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1.3 Ordinal Sets and Ordinal Numbers |

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2.5 Basic Concepts |

Definition 1

A nonempty system of sets $\mathscr{R}$ is called a

Note that, since $$ A\cup B = (A\bigtriangleup B)\bigtriangleup(A\cap B) $$ $$ A - B = A\bigtriangleup(A\cap B), $$ we also have $A\cup B\in\mathscr{R}$ and $A-B\in\mathscr{R}$ whenver $A\in\mathscr{R}$, $B\in\mathscr{R}$, so a ring is closed under unions, intersections, differences and symmetric differences.

Theorem 1

The intersection $$ \mathscr{R} = \bigcap_\alpha\mathscr{R}_\alpha $$ of any set of rings is itself a ring.

An immediate consequence of Definition 1. But let's verify it: $$ A, B\in \mathscr{R} \Rightarrow A, B\in \bigcap_\alpha\mathscr{R}_\alpha \Rightarrow A, B\in \mathscr{R}_\alpha $$ for all $\alpha$. Since each $\mathscr{R}_\alpha$ is a ring, then $$ \forall\alpha, A\bigtriangleup B\in \mathscr{R}_\alpha \Rightarrow A\bigtriangleup B\in \bigcap_\alpha\mathscr{R}_\alpha \Rightarrow A\bigtriangleup B\in \mathscr{R}. $$ The exact same argument holds for the intersection.

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Theorem 2

Given any nonempty system of sets $\mathscr{S}$, there is a unique ring $\mathscr{P}$ containing $\mathscr{S}$ and contained in every ring containing $\mathscr{S}$.

If such a $\mathscr{P}$ exists, it is clearly unique. Since there will be a smallest ring containing $\mathscr{S}$ which will be $\mathscr{P}$. To prove the existence of $\mathscr{P}$, consider the union $$ X = \bigcup_{A\in\mathscr{S}}A $$ of all sets $A$ belonging to $\mathscr{S}$ and the ring $\mathscr{M}(X)$ of all subsets of $X$. Let $\Sigma$ be the set of all rings of sets contained in $\mathscr{M}(X)$ and containing $\mathscr{S}$. Then the intersection $$ \mathscr{P} = \bigcup_{\mathscr{R}\in\Sigma}\mathscr{R} $$ of all these rings clearly has the desired properties. In fact, $\mathscr{P}$ obviously contains $\mathscr{S}$. Moreover, if $\mathscr{R}^*$ is any ring containing $\mathscr{S}$, then the intersection $\mathscr{R} = \mathscr{R}^*\cap\mathscr{M}(X)$ is a ring in $\Sigma$ and hence $\mathscr{P}\subset\mathscr{R}\subset\mathscr{R}^*$, as required. The ring $\mathscr{P}$ is called the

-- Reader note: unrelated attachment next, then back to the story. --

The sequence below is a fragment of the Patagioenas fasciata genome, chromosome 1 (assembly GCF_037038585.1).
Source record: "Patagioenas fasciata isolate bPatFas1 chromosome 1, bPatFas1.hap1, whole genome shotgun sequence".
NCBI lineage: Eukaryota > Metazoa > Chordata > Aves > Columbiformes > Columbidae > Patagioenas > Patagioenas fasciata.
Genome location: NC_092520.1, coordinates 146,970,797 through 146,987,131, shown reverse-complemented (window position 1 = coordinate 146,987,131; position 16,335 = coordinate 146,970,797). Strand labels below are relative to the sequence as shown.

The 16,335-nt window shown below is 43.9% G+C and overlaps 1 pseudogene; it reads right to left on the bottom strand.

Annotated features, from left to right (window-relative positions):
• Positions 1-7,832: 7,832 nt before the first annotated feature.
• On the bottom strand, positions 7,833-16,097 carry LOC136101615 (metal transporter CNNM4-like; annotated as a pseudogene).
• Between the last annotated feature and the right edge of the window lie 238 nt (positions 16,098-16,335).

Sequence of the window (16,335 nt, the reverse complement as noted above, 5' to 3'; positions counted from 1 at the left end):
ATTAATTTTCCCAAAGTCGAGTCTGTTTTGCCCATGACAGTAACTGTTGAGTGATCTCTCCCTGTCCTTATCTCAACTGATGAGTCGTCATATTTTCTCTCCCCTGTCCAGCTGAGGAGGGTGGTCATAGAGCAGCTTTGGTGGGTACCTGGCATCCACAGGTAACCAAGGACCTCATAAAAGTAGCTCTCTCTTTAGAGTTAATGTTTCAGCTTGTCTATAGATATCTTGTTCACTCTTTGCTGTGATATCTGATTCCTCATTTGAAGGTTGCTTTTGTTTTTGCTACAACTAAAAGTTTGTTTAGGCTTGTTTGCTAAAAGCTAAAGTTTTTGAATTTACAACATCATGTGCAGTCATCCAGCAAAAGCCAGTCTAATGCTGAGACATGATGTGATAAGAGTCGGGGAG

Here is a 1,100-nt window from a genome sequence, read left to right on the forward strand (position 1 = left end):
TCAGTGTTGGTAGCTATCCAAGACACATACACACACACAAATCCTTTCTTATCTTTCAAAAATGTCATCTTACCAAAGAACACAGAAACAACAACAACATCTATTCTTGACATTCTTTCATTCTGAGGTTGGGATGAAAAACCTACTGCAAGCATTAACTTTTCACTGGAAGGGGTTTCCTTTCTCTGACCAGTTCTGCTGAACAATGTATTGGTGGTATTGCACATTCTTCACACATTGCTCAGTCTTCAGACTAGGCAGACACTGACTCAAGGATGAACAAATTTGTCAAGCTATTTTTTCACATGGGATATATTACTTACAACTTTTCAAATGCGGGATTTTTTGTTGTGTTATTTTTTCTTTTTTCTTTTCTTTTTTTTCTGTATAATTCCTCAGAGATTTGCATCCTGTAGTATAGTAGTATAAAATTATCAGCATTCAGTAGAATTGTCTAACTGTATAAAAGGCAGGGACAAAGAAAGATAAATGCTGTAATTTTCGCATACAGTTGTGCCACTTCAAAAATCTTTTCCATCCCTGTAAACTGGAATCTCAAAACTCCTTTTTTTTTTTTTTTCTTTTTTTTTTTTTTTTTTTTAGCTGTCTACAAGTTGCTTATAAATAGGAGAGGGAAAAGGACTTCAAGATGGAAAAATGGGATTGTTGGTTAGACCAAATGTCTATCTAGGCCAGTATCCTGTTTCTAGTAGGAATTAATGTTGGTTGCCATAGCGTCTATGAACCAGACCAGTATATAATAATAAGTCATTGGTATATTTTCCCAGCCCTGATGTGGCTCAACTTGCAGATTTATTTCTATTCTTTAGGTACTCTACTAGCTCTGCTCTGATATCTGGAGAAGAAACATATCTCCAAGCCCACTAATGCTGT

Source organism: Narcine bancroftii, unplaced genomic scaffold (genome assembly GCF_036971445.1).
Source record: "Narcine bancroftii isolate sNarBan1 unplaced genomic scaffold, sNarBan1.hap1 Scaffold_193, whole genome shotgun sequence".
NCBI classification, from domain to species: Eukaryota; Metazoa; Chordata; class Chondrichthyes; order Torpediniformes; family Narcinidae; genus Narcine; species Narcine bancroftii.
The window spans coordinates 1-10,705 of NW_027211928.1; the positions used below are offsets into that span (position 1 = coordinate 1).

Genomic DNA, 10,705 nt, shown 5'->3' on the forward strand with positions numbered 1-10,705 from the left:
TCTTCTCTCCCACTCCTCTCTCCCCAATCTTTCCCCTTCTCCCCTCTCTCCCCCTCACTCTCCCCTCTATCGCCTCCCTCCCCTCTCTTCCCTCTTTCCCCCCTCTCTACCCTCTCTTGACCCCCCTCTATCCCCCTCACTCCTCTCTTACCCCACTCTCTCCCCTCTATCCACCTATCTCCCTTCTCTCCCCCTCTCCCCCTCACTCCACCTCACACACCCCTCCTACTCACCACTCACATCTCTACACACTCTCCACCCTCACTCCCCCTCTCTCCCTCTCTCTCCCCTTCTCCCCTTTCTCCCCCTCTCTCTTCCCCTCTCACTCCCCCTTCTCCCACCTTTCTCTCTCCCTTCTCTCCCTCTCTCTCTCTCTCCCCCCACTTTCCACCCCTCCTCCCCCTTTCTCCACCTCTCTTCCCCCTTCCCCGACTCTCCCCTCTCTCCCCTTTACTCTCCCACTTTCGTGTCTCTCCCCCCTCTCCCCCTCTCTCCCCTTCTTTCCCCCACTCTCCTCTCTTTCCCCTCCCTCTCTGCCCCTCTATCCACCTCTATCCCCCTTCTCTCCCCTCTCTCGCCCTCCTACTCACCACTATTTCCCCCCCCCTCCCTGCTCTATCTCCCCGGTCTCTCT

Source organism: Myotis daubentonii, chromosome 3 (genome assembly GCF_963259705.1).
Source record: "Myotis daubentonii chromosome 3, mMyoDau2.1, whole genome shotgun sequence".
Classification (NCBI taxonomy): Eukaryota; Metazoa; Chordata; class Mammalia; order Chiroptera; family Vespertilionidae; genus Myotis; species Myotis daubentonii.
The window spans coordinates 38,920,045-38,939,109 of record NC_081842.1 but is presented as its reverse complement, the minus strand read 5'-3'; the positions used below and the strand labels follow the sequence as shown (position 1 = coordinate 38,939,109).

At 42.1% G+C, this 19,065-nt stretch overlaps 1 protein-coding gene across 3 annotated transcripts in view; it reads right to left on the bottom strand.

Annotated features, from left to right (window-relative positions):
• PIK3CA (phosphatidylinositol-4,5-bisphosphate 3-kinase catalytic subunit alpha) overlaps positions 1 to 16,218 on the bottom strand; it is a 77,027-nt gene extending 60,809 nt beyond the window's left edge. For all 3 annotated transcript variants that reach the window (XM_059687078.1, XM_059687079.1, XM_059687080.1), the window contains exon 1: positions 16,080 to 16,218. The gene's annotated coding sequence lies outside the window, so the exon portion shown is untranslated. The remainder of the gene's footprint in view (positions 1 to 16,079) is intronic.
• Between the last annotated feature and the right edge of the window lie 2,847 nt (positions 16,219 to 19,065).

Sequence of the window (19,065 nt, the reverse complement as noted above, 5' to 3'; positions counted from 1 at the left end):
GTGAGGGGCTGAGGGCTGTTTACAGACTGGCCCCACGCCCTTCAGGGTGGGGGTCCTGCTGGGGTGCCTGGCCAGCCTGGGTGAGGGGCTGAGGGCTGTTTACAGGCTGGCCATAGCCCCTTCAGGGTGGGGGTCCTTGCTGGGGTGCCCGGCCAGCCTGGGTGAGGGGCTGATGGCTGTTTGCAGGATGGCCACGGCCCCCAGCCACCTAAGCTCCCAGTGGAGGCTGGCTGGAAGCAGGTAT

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Definition 2

A system of sets $\mathscr{S}$ is called a

1) $\mathscr{S}$ contains the empty set $\emptyset$;

2) $A, B\in\mathscr{S} \;\Longrightarrow\; A\cap B\in\mathscr{S}$

3) If $\mathscr{S}$ contains the sets $A$ and $A_1\subset A$, then $A$ can be represented as a finite union $$ A = \bigcup_{k=1}^n A_k $$ of pairwise disjoint sets of $\mathscr{S}$, with the given set $A_1$ as its first term.

Lemma 1

Suppose the sets $A, A_1, \ldots, A_n$ where $A_1, \ldots, A_n$ are pairwise disjoint subsets of $A$, all belong to a semiring $\mathscr{S}$. Then there is a finite expansion $$ A = \bigcup_{k=1}^s A_k \qquad (s\geq n) %\tag{$s\geq n$} $$ with $A_1,\ldots, A_n$ as its first $n$ terms, where $A_k\in\mathscr{S}$, $A_k\cap A_l = \emptyset$ for all $k,1 = 1,\ldots,n$.

The lemma holds for $n=1$, by the definition of a semiring. Suppose the lemma holds for $n=m$, and consider $m+1$ sets $A_1,\ldots, A_m, A_{m+1}$ satisfying the conditions of the lemma. By hypothesis, $$ A = A_1\cup\ldots\cup A_m\cup B_1\cup\ldots\cup B_p, $$ where the sets $A_1,\ldots,A_m,B_1,\ldots,B_p$ are pairwise disjoint subsets of $A$, all belonging to $\mathscr{S}$. Let $$ B_{q1} = A_{m+1}\cap B_q. $$ By the definition of a semiring, $$ B_q = B_{q1}\cup\ldots\cup B_{qr_q}, $$ where the sets $B_{qj}$ ($j=1,\ldots, r_q)$ are pairwise disjoint subsets of $B_q$, all belonging to $\mathscr{S}$. But then it is easy to see that $$ A = A_1\cup\ldots\cup A_m\cup A_{m+1}\cup\bigcup_{q=1}^p\left(\bigcup_{q=1}^{r_q}B_{qj}\right), $$ i.e. the lemma is true for $n = m + 1$. The proof now follows by mathematical induction.